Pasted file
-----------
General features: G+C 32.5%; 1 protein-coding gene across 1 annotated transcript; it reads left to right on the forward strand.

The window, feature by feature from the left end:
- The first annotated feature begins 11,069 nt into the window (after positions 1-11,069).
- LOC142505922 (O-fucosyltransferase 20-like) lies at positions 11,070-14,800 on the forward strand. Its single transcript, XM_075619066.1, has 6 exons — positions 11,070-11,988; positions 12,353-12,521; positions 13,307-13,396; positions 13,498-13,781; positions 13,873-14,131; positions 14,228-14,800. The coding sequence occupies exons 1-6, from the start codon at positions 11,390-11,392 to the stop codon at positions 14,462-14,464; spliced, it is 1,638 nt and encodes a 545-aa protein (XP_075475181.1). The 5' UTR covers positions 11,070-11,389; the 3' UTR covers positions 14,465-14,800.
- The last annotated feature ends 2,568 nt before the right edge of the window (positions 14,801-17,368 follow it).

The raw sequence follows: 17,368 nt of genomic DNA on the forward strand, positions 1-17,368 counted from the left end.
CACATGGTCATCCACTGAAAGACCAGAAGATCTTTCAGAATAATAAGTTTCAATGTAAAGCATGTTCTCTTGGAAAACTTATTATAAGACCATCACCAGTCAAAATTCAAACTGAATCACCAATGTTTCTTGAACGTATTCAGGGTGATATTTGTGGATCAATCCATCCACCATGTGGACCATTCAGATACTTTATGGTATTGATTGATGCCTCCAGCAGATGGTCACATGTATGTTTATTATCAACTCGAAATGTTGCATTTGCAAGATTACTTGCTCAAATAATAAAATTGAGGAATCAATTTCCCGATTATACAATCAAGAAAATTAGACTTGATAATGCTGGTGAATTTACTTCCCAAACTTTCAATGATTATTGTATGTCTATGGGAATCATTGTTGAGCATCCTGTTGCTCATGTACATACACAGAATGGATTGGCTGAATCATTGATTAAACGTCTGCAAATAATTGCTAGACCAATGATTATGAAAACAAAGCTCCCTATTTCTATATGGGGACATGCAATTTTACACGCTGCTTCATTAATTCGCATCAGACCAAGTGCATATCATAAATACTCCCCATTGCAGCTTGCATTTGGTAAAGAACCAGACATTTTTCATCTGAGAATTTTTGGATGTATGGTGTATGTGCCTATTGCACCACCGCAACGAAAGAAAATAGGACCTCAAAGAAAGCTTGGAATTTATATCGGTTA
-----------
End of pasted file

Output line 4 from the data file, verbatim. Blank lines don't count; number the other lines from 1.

- LOC142505922 (O-fucosyltransferase 20-like) lies at positions 11,070-14,800 on the forward strand. Its single transcript, XM_075619066.1, has 6 exons — positions 11,070-11,988; positions 12,353-12,521; positions 13,307-13,396; positions 13,498-13,781; positions 13,873-14,131; positions 14,228-14,800. The coding sequence occupies exons 1-6, from the start codon at positions 11,390-11,392 to the stop codon at positions 14,462-14,464; spliced, it is 1,638 nt and encodes a 545-aa protein (XP_075475181.1). The 5' UTR covers positions 11,070-11,389; the 3' UTR covers positions 14,465-14,800.